Fighting FrailtyJan 2018
Almost half of all Australians over the age of 65 are frail, or what’s known as pre-frail[i], which is when there is a heightened risk of illness or injury.
As we get older our bodies become more susceptible to injury and illness. When your body is frail, or pre-frail, these problems or issues can occur even after a small stress. There are five criteria which most doctors use to determine if your body is frail or pre-frail:
If you’re tired all the time then you are classified as fatigued. Research has found that women with exhaustion or weight loss were three to five times more likely to become frail than women who didn’t experienced this exhaustion.[ii]
If you have difficulty making it to the top of the stairs (or a similar incline), or have problems getting out of a chair, then your body may be experiencing resistance symptoms due to low muscle strength and mass.
Walking, which puts very little stress on your body, can become difficult for you. If you can’t walk the distance of a block, then you may be frail or in the category of pre-frail.
Have you had five or more illnesses within the last 12 months? When your body is in a frail, or pre-frail state, your body can find it more difficult to shake that cold and bounce back as it once did.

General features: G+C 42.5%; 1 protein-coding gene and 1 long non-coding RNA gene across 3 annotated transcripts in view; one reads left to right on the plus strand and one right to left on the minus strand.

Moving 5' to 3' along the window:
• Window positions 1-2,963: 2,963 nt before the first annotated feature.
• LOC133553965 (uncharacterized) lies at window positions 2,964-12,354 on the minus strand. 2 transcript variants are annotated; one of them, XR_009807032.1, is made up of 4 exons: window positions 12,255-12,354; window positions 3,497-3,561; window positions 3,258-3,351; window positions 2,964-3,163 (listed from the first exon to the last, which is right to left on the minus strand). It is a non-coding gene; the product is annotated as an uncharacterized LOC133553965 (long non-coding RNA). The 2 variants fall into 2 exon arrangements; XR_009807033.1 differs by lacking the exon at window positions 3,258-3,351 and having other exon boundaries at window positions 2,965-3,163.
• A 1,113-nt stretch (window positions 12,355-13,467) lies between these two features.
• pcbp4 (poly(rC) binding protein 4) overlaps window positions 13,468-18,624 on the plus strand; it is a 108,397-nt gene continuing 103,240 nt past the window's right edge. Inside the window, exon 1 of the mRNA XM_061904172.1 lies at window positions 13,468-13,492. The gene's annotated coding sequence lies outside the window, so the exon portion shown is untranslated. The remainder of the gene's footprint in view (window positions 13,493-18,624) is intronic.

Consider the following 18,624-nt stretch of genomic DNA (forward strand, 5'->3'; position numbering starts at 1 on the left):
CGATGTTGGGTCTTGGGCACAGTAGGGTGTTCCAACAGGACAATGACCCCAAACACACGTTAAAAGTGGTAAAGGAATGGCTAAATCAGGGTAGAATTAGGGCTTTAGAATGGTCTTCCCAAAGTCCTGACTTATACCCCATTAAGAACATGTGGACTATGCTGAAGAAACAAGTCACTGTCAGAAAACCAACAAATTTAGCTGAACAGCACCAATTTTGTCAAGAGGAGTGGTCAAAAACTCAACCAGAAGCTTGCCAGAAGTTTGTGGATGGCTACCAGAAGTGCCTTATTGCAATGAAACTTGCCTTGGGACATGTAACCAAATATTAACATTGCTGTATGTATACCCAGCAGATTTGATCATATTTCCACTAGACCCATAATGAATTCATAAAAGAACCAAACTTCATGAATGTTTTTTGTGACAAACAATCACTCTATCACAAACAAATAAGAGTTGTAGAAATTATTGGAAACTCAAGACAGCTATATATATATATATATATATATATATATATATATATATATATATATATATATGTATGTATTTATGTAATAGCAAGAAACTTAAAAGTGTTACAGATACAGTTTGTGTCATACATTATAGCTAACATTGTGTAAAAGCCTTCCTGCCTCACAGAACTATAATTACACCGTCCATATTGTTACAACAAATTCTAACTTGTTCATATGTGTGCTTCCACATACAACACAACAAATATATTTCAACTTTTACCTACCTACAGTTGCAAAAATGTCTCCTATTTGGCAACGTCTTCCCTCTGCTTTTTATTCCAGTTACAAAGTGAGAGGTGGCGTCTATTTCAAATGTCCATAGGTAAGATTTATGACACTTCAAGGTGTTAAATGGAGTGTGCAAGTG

- Loss of weight (unexplained)
While it can be nice to shift a few kilos, if you’re losing weight without making changes to your diet or exercise habits, this can be a cause for concern.
If you identify with three or more of these, then you may be classified as frail. If one or two points apply to you, then you may be in the pre-frail category.
How to take charge of your health
With such a large number of older Australians fitting into the frail and pre-frail category, it’s important to take preventative measures to stave off further illness. There are several ways to make some healthy, positive changes to your lifestyle.
This is the most important habit to incorporate into your everyday life. Aim to walk, run or swim for three to five hours every week. Two thirds of this time, pay attention to your pace, as you should be increasing your heart rate to reach a cardio level.[iii] The remaining third should include resistance training, such as weights, free weights, resistance bands and using your own body weight to work out.[iv]
The Mediterranean diet, which focuses on protein, such as chicken, fish, lean meats, fruit, vegetables, whole grains, legumes, nuts and olive oil, is highly recommended to help offset frail and pre-frail symptoms.[v] In a study of 5789 people, those who followed a mostly Mediterranean diet were overall less than half as likely to become frail over a nearly four-year period compared with those who didn’t adopt this way of eating.[vi]
Some medication, such as statins to lower cholesterol, can affect your muscles and strength, and may cause fatigue.
Vitamin D, which we gain from sunshine, is thought to be deficient in many Australians.[vii] Ask your health professional to test your levels, as you may need to supplement your diet.
If you’re pre-frail, or frail, or suffering from tiredness and fatigue, including Ubiquinol supplements into your diet can help increase your energy levels.
[i] Study by
[vi] Gotaro Kojima, Christina Avgerinou, Steve Iliffe, Kate Walters. Adherence to Mediterranean Diet Reduces Incident Frailty Risk: Systematic Review and Meta-Analysis. Journal of the American Geriatrics Society, 2018